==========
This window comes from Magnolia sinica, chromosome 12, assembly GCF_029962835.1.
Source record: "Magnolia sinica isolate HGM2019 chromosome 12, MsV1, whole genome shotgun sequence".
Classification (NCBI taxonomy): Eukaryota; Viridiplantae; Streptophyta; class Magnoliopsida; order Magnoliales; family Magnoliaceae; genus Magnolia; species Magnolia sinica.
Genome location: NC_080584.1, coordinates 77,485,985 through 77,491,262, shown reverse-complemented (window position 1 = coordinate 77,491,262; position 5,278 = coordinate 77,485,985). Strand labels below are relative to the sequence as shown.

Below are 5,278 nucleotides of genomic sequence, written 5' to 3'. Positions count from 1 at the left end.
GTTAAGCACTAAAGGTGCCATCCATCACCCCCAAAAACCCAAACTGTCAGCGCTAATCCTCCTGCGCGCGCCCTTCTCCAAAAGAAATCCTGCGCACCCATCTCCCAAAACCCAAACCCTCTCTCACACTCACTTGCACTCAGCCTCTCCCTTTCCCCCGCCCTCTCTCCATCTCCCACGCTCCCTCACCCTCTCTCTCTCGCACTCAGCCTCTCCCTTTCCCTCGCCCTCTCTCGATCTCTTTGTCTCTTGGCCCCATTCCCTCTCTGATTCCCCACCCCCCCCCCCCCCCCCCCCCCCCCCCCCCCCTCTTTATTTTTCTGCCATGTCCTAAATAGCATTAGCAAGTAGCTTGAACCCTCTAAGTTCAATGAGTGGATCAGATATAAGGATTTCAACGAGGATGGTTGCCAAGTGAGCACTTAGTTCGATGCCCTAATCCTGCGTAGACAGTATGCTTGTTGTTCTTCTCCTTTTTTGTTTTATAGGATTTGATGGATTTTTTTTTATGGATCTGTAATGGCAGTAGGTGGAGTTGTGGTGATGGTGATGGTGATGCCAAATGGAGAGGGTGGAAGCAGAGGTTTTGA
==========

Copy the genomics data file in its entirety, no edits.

This window comes from Magnolia sinica, chromosome 12, assembly GCF_029962835.1.
Source record: "Magnolia sinica isolate HGM2019 chromosome 12, MsV1, whole genome shotgun sequence".
Classification (NCBI taxonomy): Eukaryota; Viridiplantae; Streptophyta; class Magnoliopsida; order Magnoliales; family Magnoliaceae; genus Magnolia; species Magnolia sinica.
Genome location: NC_080584.1, coordinates 77,485,985 through 77,491,262, shown reverse-complemented (window position 1 = coordinate 77,491,262; position 5,278 = coordinate 77,485,985). Strand labels below are relative to the sequence as shown.

Below are 5,278 nucleotides of genomic sequence, written 5' to 3'. Positions count from 1 at the left end.
GTTAAGCACTAAAGGTGCCATCCATCACCCCCAAAAACCCAAACTGTCAGCGCTAATCCTCCTGCGCGCGCCCTTCTCCAAAAGAAATCCTGCGCACCCATCTCCCAAAACCCAAACCCTCTCTCACACTCACTTGCACTCAGCCTCTCCCTTTCCCCCGCCCTCTCTCCATCTCCCACGCTCCCTCACCCTCTCTCTCTCGCACTCAGCCTCTCCCTTTCCCTCGCCCTCTCTCGATCTCTTTGTCTCTTGGCCCCATTCCCTCTCTGATTCCCCACCCCCCCCCCCCCCCCCCCCCCCCCCCCCCCCTCTTTATTTTTCTGCCATGTCCTAAATAGCATTAGCAAGTAGCTTGAACCCTCTAAGTTCAATGAGTGGATCAGATATAAGGATTTCAACGAGGATGGTTGCCAAGTGAGCACTTAGTTCGATGCCCTAATCCTGCGTAGACAGTATGCTTGTTGTTCTTCTCCTTTTTTGTTTTATAGGATTTGATGGATTTTTTTTTATGGATCTGTAATGGCAGTAGGTGGAGTTGTGGTGATGGTGATGGTGATGCCAAATGGAGAGGGTGGAAGCAGAGGTTTTGA